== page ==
2. Our Valuer will initially advise whether your items are saleable, what their estimated auction value is, whether you would like to set reserves on them and finally which auction(s) they are most likely to go into. The Valuer will make all charges/fees clear to you at this point. Your items will then be securely stored in our building until the week prior to the auction.
  3. The week prior to the auction, we will send you a “pre-auction notification” reminding you that your items will be offered in the next auction, this will state the estimate/reserves you agreed with the Valuer.
  4. If your item(s) sell, we will send out a cheque to you in the post, generally 2 to 3weeks after the auction, with all charges already deducted. If your item fails to sell, we normally will re-offer them in the next suitable auction, with the original estimate halved. (You will be notified of this by a subsequent pre-auction notification as above).

See; that wasn’t complicated was it?

We have a full range of auctions through the year, which include our fortnightly Antiques & Collectables Auction, a monthly Saturday Household Auction and a range of Specialist Auctions which can be found on our website. If you have more valuable items, we also have our signature Antique & Fine Art Auction and Silver, Jewellery & Watches Auction which are usually 3 to 4 times per year.

Next time; we’ll look at the process of “buying at auction”

We hope to see you soon!

Rookwood Pottery

Arts and Crafts pottery became big business in America after inspiration from the European wares on show at the Philadelphia Centennial Exhibition in 1876 and Rookwood Potteries was where the finest examples of ‘Art Pottery’ were produced.

Rookwood was established in Cincinnati, Ohio in 1880 and from the very beginning focused on making high quality art pottery by employing the best designers and potters available. Artists such as Matt Daly, Grace Young and the Japanese ceramicist Kataro Shirayamadani worked for Rookwood as did Laura Fry who developed and patented the now famous ‘Standard’ clear glossy glaze and William P. McDonald and Matthew A. Daly who painted the highly collectable American Indian portraits.

It was the designs and quality of the decoration that secured Rookwood’s reputation of brilliance ahead of other American potteries such as Roseville, Weller and Lonhuda who were producing simple wares. Rookwood designs were largely inspired by the natural world, flowers in particular, although portraits were also used as decoration mainly the aforementioned Native Indians and the Old Masters. Rookwood was known for their subtly of tone, richness of colour and exquisite painting and these are all reasons why they are so highly desirable today. ‘Standard Brown’ ware was the first major line to come out of the pottery but huge success hit in 1894 with the release of Ariel Blue, Iris and Sea Green.

Most Rookwood pottery is signed by the artist with a date and shape number. From 1886 a RP flame mark monogram was used and each year from 1887 a flame was added to this monogram until by 1900 it had fourteen. Roman numerals were used from 1901.

Senior Valuer Michael Dowse

For more information or if you have similar items you’re thinking about offering items in auction or you simply would like a valuation, please get in touch with us, full details can be found on our company website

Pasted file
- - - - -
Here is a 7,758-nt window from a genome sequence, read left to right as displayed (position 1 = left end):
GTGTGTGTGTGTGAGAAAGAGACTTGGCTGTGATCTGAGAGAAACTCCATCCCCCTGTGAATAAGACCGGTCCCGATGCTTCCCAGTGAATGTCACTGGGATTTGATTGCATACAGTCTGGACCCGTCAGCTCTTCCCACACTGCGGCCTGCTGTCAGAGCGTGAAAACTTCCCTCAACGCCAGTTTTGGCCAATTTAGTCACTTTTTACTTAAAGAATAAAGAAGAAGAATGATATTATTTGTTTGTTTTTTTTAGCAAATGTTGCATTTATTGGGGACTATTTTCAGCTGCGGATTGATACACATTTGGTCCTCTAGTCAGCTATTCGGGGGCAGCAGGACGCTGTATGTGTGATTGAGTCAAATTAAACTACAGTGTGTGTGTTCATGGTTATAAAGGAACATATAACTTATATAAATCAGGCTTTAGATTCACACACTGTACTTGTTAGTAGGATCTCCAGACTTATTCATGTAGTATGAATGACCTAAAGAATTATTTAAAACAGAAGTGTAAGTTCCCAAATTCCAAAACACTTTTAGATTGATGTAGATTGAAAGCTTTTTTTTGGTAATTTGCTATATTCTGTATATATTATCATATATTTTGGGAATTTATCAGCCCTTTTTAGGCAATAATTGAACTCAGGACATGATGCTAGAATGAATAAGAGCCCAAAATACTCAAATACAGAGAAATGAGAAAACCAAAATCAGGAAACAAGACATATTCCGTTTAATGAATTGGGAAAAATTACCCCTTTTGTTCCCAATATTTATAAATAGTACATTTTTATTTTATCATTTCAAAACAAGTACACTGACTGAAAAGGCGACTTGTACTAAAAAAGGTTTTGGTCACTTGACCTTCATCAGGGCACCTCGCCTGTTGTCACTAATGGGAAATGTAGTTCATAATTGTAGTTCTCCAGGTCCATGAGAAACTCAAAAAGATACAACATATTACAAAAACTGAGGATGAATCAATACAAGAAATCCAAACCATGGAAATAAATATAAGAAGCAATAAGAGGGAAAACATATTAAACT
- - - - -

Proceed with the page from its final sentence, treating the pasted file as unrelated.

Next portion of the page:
Sulphide Paperweights

Paperweights have become a very collectable field and within that field are a multitude of different weights. Take for example the Sulphide weight.

A ‘Sulphide Paperweight’ refers to a paperweight which has a shaped “cameo” made from porcelain-like material encased within the clear glass. It involved cutting a hole in the hot glass sometimes through a bubble in blown glass, sliding in the insert which had been previously moulded, fired and left to cool and then resealing the glass or allowing the bubble to close by extracting the air through the blowpipe.

The technique of cameo incrustation or the encasement of porcelain medallions in glass was first developed in France in the early 19th century and it was used in America from 1814 and the United Kingdom from 1817. In 1819, English Glassmaker Apsley Pellatt (1791 – 1863) patented the technique, calling it “crystalo ceramie” in view of its French origins. The technique was not at first used in paperweights but was seen in glass plaques, pendants, vases and other decorative glass items before paperweight manufacturers realised the design appeal.

The three major paperweight manufacturers; Baccarat, Clichy and Saint Louis, all made sulphide paperweights. The value and appeal of these paperweights can depend on other factors besides the individual cameo, including the use of techniques such as detailed and elaborate faceting or engraving and the addition of millefiori (coloured glass rods shaped into patterns).

The objects cast inside the paperweights were most commonly people or animals sometimes both and the best with landscapes included. Many examples feature famous people or capture historical events with images sometimes cast off objects such as coins and medals. Generally, the more complex the design, the more desirable the paperweight as the process of moulding the objects was difficult and creating a single cast for one feature was the job of highly skilled craftsmen.

Senior Valuer Michael Dowse

For more information or if you have similar items you’re thinking about offering items in auction or you simply would like a valuation, please get in touch with us, full details can be found on our company website